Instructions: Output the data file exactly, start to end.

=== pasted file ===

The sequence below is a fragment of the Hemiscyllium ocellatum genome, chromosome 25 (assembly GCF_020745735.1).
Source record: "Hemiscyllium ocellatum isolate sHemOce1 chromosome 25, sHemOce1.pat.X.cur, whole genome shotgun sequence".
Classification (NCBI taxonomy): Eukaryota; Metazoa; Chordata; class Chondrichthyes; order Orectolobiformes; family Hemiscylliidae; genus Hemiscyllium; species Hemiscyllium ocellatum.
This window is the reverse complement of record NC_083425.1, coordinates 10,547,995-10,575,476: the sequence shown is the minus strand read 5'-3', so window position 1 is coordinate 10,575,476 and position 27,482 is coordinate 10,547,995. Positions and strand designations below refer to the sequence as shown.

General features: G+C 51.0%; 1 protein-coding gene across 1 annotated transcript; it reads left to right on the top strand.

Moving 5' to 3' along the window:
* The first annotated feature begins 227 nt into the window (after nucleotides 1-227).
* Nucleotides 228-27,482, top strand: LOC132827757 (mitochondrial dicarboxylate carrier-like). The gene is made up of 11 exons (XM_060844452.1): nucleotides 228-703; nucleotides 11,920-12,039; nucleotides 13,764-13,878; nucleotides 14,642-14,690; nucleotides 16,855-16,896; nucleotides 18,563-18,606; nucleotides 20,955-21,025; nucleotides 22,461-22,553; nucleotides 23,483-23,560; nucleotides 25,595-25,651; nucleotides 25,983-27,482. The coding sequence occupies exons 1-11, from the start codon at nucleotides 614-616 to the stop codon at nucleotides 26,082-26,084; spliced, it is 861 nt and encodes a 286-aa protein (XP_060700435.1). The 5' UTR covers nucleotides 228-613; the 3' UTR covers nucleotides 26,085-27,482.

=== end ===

The sequence below is a fragment of the Hemiscyllium ocellatum genome, chromosome 25 (assembly GCF_020745735.1).
Source record: "Hemiscyllium ocellatum isolate sHemOce1 chromosome 25, sHemOce1.pat.X.cur, whole genome shotgun sequence".
Classification (NCBI taxonomy): Eukaryota; Metazoa; Chordata; class Chondrichthyes; order Orectolobiformes; family Hemiscylliidae; genus Hemiscyllium; species Hemiscyllium ocellatum.
This window is the reverse complement of record NC_083425.1, coordinates 10,547,995-10,575,476: the sequence shown is the minus strand read 5'-3', so window position 1 is coordinate 10,575,476 and position 27,482 is coordinate 10,547,995. Positions and strand designations below refer to the sequence as shown.

General features: G+C 51.0%; 1 protein-coding gene across 1 annotated transcript; it reads left to right on the top strand.

Moving 5' to 3' along the window:
* The first annotated feature begins 227 nt into the window (after nucleotides 1-227).
* Nucleotides 228-27,482, top strand: LOC132827757 (mitochondrial dicarboxylate carrier-like). The gene is made up of 11 exons (XM_060844452.1): nucleotides 228-703; nucleotides 11,920-12,039; nucleotides 13,764-13,878; nucleotides 14,642-14,690; nucleotides 16,855-16,896; nucleotides 18,563-18,606; nucleotides 20,955-21,025; nucleotides 22,461-22,553; nucleotides 23,483-23,560; nucleotides 25,595-25,651; nucleotides 25,983-27,482. The coding sequence occupies exons 1-11, from the start codon at nucleotides 614-616 to the stop codon at nucleotides 26,082-26,084; spliced, it is 861 nt and encodes a 286-aa protein (XP_060700435.1). The 5' UTR covers nucleotides 228-613; the 3' UTR covers nucleotides 26,085-27,482.